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Russian Lawmakers Consider Making It A Crime To Observe Foreign Sanctions


Prime Minister Dmitry Medvedev has said that he backs the idea of making it a criminal offense to observe U.S. sanctions.

Draft legislation in the Russian parliament calls for the jailing of any person or representative of an organization in the country who goes along with sanctions imposed by foreign entities, Russian news agencies report.

The reports on May 11 said Russian lawmakers are seeking to make it a criminal offense punishable by up to four years in jail or by a fine of $9,300 to observe foreign sanctions or to aid other countries by providing information leading to sanctions.

The State Duma, the lower house of parliament -- dominated by the United Russia party that backs President Vladimir Putin -- is expected to debate the measure on May 14 or 15, although the date could change.

If it passes, the upper house, the Federation Council, would likely consider the bill on May 30, the state-run TASS news agency reported.

On April 6., the United States imposed new sanctions to fight what the U.S. Treasury called Russia's "malign" activities around the world and its alleged meddling in the 2016 U.S. presidential elections.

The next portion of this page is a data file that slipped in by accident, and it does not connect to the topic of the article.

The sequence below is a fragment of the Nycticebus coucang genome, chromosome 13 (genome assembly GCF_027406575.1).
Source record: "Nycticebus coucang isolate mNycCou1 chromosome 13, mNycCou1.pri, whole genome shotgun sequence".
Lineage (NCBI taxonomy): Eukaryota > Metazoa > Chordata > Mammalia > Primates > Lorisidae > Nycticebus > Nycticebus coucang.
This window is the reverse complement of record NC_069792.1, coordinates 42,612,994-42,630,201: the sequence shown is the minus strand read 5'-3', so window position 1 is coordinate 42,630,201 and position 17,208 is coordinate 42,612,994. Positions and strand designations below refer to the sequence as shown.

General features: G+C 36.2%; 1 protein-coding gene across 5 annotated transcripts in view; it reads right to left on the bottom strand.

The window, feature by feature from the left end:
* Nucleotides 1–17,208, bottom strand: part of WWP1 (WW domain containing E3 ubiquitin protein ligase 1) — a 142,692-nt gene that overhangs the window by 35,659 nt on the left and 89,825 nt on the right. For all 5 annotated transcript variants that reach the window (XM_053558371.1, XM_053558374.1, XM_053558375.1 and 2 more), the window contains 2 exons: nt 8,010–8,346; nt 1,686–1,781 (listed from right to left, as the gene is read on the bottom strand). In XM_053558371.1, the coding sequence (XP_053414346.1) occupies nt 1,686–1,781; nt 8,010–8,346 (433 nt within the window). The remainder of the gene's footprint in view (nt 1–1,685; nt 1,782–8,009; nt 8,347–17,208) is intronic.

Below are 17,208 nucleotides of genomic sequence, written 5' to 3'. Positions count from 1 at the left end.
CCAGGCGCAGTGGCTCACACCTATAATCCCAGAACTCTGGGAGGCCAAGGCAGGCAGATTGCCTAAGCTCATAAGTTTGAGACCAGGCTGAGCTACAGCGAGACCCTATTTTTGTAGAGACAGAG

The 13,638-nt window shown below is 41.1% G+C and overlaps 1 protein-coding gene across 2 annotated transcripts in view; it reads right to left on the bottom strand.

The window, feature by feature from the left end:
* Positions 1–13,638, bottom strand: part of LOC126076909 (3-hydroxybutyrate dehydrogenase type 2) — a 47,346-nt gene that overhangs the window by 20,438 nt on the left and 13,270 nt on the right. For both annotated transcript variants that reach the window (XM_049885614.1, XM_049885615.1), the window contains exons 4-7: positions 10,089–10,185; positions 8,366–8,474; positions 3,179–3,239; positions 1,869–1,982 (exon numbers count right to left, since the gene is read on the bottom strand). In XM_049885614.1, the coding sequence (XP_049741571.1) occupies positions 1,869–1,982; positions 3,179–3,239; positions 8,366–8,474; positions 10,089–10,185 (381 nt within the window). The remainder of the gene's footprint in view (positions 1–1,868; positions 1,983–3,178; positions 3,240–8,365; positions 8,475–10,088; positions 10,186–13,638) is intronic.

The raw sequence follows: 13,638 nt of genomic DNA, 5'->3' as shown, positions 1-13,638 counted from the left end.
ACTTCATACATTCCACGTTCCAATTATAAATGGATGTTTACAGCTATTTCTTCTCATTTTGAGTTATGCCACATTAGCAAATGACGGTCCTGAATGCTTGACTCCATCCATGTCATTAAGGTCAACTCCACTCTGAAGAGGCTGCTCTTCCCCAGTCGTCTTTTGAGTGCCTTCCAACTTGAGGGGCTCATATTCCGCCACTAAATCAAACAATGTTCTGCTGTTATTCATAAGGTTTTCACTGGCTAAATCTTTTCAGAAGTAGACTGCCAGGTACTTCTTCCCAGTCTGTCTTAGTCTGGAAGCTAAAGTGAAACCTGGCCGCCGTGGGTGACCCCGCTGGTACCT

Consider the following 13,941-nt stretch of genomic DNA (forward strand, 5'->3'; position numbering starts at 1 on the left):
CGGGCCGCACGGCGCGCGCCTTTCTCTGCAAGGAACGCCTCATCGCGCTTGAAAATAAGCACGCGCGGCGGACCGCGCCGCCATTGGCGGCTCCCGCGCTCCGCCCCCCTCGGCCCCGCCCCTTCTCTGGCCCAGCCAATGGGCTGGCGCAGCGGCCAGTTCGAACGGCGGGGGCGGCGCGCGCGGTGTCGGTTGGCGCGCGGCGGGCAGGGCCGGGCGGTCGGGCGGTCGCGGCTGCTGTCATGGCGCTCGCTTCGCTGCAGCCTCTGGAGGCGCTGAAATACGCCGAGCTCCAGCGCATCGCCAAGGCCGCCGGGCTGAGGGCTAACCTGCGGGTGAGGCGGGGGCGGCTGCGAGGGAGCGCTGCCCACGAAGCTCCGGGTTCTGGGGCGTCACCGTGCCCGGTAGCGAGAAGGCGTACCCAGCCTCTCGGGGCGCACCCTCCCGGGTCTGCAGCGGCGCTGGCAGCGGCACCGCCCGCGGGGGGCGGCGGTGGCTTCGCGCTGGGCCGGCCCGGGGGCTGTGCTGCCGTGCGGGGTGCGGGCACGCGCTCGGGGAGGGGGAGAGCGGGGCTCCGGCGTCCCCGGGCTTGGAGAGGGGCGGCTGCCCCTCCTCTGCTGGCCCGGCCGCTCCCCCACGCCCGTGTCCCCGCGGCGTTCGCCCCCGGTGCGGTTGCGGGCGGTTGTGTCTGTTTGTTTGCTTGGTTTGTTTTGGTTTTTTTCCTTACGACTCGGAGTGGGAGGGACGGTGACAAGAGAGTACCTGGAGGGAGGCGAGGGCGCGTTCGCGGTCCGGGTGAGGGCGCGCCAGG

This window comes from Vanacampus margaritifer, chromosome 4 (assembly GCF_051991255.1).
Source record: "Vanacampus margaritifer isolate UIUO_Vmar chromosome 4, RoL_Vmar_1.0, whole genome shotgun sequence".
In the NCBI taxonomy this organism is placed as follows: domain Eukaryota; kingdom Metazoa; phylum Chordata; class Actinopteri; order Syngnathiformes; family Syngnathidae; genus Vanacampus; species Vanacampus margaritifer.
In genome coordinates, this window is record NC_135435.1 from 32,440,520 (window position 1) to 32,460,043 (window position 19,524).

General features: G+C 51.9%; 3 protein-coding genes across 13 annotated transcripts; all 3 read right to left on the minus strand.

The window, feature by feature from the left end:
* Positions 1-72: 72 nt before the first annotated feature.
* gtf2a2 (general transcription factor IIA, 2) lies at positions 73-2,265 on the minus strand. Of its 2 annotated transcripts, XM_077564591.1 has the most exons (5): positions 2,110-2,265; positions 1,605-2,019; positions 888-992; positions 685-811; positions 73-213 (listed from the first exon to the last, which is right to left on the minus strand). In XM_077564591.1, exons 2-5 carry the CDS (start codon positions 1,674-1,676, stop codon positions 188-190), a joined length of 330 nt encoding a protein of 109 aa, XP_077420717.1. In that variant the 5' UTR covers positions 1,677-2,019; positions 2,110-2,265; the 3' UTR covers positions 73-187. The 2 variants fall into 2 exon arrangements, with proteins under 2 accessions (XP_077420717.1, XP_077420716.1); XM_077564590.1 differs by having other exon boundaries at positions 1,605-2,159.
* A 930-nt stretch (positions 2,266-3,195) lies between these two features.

The United States and the European Union had previously imposed other sanctions and diplomatic restrictions against Russia related to the election and to its aggression against Ukraine.

Prime Minister Dmitry Medvedev said in April that he backed the idea of making it a criminal offense to observe U.S. sanctions and said the government should support Russian companies hit by sanctions to protect related jobs.

It is not clear if the bill, in its current form, has enough support, as some people have expressed concerns that the action could provoke Washington or others to enact further sanctions against Russia.

Based on reporting by Reuters, Interfax, TASS, and Bloomberg
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